So knowing Jackson won't have high market value in two years, the Bills should give him a large contract extension? Nothing says “let’s improve team chemistry” like giving a contract extension to a player who will likely underperform that contract in the future. Hey, maybe Jackson won’t underperform the contract, but handing out potentially regrettable contracts doesn’t necessarily appease the fictional football gods.

Readers including Naomi Parker of Fort Lauderdale, Fla., noted the new Harold and Kumar movie, "A Very Harold and Kumar Christmas," opens on Nov. 4. This makes it all but certain that a Christmas movie will close before Christmas. The question: Will this Christmas movie close before Thanksgiving?

Why would a movie studio release a movie when it doesn’t coincide with the actual holiday in the movie’s title? Isn’t the purpose of a movie to be factually accurate and not worry about making money? What’s worse is a few years ago the movie “Leap Year” came out AND IT WASN’T EVEN A LEAP YEAR!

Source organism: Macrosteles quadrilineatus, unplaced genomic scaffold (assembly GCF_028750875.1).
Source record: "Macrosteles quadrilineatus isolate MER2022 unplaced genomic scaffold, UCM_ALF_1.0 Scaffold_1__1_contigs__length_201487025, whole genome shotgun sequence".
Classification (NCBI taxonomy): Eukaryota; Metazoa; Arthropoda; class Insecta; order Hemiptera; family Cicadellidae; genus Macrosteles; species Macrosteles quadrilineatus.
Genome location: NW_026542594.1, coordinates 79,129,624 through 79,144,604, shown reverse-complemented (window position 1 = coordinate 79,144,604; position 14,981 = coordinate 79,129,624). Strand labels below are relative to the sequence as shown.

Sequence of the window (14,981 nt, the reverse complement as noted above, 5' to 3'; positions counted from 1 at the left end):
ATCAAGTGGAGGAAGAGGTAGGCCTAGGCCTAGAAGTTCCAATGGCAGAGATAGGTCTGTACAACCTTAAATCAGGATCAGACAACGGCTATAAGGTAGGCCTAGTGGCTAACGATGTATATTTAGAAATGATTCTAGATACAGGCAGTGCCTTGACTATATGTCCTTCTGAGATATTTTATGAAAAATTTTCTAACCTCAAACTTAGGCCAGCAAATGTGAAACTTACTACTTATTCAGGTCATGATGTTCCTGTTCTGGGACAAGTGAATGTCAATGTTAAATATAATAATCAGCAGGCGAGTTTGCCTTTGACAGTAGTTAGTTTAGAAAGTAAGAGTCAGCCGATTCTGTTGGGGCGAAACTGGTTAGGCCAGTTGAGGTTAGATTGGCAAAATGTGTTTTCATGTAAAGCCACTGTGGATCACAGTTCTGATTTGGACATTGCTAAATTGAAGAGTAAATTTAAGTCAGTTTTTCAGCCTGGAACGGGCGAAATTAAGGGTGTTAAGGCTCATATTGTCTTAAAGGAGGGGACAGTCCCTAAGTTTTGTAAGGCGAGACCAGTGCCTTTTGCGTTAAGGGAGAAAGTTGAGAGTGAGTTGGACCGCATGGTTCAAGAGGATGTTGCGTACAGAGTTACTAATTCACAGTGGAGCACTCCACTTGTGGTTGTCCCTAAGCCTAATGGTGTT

TMQ's rule of comebacks is: Defense starts them, offense ends them.

I always enjoy it when Gregg makes up a rule he finds to be incredibly insightful when it really isn’t so. For example, the rule Gregg just created here says defenses start comebacks and offenses end them. This is about as obvious statement as can be made coated in a saying that is supposed to be insightful. Yes, of course a team has to play good defense to stop the other team from scoring before they can comeback. It’s hard to come back if the other team continues scoring. The offense ends the comeback because a team has to score more points in order to outscore the other team. This statement is just so painfully obvious. The defense has to stop the other team to stop the comeback and the offense has to score more points to complete the comeback.

Kolb continues to be a favorite of the Hell's sports bar crowd. In the last five years he is 4-10 as a starter with more interceptions (22) than touchdown passes (19), yet was recently the subject of a major trade, receiving a huge signing bonus in the process.

For the second straight week, Kolb got the huge signing bonus and was part of a “major” trade before he accumulated much of those statistics. Kolb has been terrible, but he has been mostly terrible after the trade.

Then Gregg begins to compliment the University of Houston offense, which is interesting because that university is where Kevin Kolb played college football. I don't know if you heard, but Kolb sucks and was recently a part of a major trade and was given a megabucks contract. I wonder if Gregg knows Kolb had very prolific college statistics at Houston just like Case Keenum does?